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Nicolas Ghesquière has been building the same wardrobe for the past year. In its original capsule form, as first offered for autumn/winter 2014 (his debut collection for Louis Vuitton), the silhouette was strict and the fabrications shouty: a high-waisted A-line skirt cut above the knee dominated. There were lacquered leathers and ankle boots. He had introduced a new language at the fashion house, and it wasn’t always easy to interpret (especially in the Middle East where women balked at the short hemlines and low-cut cleavage details).

In the intervening collections, the silhouette has softened; trousers and a softer, silkier shape were introduced, while a pretty palette of patterned silks and velvets made it more commercial.

For AW15, Ghesquière had built again. “I was thinking about exploration and the travelling woman,” he said backstage, from within the space-age biosphere he had constructed in the grounds of the brand’s Frank Gehry-designed foundation. “I am building the wardrobe little by little, to reflect the kind of woman who picks up more craftsman-made things and mixes them with the more urban.”

Shareholders will be relieved to discover that that meant a simple trouser suit, in navy, sliced just above the ankle but otherwise conservative enough to dignify any office.

Despite unexpected sales growth in the last-quarter of 2014 (which was largely attributed to the hoopla surrounding the limited edition Celebrating Monogram bags that went into stores in November) and Bernard Arnault’s insistence on Ghesquière’s commercial success at the house, growth at LVMH has been slower than ideal, and one suspects the inclusion of more sober suiting will not have been inadvertent.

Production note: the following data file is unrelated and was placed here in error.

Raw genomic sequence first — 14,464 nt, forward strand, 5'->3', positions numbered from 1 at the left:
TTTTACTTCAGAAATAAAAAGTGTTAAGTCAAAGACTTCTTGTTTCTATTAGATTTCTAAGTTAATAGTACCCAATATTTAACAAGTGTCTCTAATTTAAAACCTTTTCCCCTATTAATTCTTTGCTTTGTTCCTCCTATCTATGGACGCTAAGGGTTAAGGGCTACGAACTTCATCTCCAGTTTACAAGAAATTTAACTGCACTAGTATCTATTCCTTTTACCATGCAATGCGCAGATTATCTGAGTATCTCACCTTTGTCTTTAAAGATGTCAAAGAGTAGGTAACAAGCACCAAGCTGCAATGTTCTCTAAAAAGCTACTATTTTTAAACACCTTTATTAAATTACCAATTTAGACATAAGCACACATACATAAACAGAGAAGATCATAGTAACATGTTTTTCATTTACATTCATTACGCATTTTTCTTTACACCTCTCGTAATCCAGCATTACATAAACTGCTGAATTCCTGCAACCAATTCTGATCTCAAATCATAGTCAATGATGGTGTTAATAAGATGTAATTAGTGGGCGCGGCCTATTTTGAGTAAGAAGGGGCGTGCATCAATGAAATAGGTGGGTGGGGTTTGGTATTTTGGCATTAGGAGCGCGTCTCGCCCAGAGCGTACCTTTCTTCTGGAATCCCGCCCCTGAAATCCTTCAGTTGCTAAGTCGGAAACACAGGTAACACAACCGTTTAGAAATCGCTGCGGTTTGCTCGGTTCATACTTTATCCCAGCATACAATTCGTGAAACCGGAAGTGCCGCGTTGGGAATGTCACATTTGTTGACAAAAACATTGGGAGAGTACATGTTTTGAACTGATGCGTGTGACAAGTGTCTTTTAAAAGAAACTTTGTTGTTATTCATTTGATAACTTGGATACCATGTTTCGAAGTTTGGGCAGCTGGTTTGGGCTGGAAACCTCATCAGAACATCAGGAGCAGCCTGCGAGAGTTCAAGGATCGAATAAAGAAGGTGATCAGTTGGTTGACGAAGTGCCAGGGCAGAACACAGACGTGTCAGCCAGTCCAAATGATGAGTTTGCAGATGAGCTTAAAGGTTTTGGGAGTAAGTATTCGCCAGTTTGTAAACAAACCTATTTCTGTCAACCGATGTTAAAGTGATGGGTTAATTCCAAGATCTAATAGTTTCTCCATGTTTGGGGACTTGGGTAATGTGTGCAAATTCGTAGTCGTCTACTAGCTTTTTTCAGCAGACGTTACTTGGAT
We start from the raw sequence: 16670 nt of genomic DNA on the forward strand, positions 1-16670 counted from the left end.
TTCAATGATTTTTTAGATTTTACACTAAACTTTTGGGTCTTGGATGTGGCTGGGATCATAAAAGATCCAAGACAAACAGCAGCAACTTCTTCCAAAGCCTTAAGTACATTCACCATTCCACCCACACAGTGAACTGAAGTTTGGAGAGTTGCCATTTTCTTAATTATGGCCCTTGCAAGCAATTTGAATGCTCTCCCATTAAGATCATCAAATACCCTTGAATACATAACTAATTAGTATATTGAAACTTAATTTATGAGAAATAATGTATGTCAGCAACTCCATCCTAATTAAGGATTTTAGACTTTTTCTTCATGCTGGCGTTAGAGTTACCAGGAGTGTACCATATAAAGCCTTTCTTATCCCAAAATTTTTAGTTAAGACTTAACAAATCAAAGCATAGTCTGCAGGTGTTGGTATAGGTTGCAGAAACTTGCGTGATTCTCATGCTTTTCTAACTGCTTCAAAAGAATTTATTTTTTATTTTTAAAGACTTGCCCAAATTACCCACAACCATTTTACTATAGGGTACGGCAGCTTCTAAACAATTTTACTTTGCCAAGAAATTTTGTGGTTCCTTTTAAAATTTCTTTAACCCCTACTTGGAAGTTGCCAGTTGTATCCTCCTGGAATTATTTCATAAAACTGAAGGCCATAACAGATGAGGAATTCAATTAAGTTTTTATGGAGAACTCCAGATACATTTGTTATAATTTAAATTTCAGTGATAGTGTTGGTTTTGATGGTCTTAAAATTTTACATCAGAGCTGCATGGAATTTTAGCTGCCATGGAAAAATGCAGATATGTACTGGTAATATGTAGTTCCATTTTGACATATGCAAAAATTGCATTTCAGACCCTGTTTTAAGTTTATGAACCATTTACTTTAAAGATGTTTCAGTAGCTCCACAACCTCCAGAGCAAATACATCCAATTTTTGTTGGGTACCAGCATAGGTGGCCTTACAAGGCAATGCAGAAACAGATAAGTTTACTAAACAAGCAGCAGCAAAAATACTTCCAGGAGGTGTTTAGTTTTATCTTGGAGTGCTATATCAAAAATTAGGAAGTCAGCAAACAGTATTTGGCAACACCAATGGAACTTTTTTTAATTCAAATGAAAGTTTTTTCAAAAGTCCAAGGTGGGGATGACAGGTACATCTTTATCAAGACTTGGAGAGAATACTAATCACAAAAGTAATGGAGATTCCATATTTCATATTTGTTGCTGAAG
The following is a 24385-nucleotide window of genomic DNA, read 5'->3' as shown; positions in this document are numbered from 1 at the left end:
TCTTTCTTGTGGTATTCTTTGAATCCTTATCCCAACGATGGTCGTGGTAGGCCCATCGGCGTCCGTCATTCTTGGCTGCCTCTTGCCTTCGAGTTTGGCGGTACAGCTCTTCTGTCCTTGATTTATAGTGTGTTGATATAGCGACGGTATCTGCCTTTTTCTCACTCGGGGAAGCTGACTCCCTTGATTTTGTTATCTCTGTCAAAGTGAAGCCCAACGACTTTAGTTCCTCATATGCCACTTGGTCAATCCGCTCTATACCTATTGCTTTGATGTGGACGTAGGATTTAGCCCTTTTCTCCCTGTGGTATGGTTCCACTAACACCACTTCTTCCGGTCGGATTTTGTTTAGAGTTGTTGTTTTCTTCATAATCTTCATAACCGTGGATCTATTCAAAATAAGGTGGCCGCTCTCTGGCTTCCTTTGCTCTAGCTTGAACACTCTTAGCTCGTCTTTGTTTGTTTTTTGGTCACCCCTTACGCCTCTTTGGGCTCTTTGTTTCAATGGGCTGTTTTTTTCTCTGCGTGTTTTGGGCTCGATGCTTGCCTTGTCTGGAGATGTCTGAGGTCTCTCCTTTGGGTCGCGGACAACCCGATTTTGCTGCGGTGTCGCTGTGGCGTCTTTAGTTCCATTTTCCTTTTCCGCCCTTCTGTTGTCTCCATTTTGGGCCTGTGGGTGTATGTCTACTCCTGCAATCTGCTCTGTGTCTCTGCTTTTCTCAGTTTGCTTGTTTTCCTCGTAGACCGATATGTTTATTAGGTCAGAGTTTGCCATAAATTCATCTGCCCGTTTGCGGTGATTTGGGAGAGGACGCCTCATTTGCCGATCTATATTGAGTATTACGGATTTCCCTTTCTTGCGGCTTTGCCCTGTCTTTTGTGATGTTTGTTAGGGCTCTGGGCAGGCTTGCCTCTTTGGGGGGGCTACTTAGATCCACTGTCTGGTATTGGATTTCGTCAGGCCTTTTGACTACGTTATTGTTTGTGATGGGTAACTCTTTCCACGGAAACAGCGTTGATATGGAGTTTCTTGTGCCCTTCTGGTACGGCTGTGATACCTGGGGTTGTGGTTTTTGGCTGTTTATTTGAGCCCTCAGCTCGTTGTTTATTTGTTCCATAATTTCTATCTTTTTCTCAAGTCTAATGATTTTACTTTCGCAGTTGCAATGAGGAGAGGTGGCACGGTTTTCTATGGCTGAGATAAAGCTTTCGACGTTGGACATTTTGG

The craftsmanship elements were best expressed in shaggy shearling coats that wrapped the body and added new volumes to Ghesquière’s emerging line. Rib-knit skirts were gently fluted around the hem and belted with a dangling silver chain, while blouses and knits, puffed at the shoulder, had a whiff of Victoriana about them. In a season of animals, the best of all were here — in a jellyfish brocade seen among tufted mohair leopard-print knits, leathers and lace girdle dresses. The hugely copied polo necks had been placed in storage. Instead, the looks were softer and more approachable. “There’s a New Romanticism about the season,” Ghesquière agreed.

That said, the designer known for his admiration for all things cosmic was always going to include a bit of star-tech chic: a silver beaded skirt shimmered like a constellation. And he had reintroduced a range of vanity case bags, like laboratory trunks fabricated in carbon, aluminium, leather and wood: each had been customised inside for the 21st-century explorer to store their kit (tablet, phone etc). “One of the bags dated from the 1940s,” he explained of their genesis. “Another was amphibian. I then developed one in which to store your digital tools.”

It’s all part of Ghesquière’s ongoing interplay of technology and tradition: natural fibres and techno specifics, lace and latex, cashmere and carbon. His AW15 show took one small step further in his interstellar quest: but its kitten-heeled booties and pointy Mary Janes were anchored safely on Planet Earth.

For more reports from the Paris shows, visit our fashion weeks page on the FT web app or our AW2015 fashion weeks hub on FT.com

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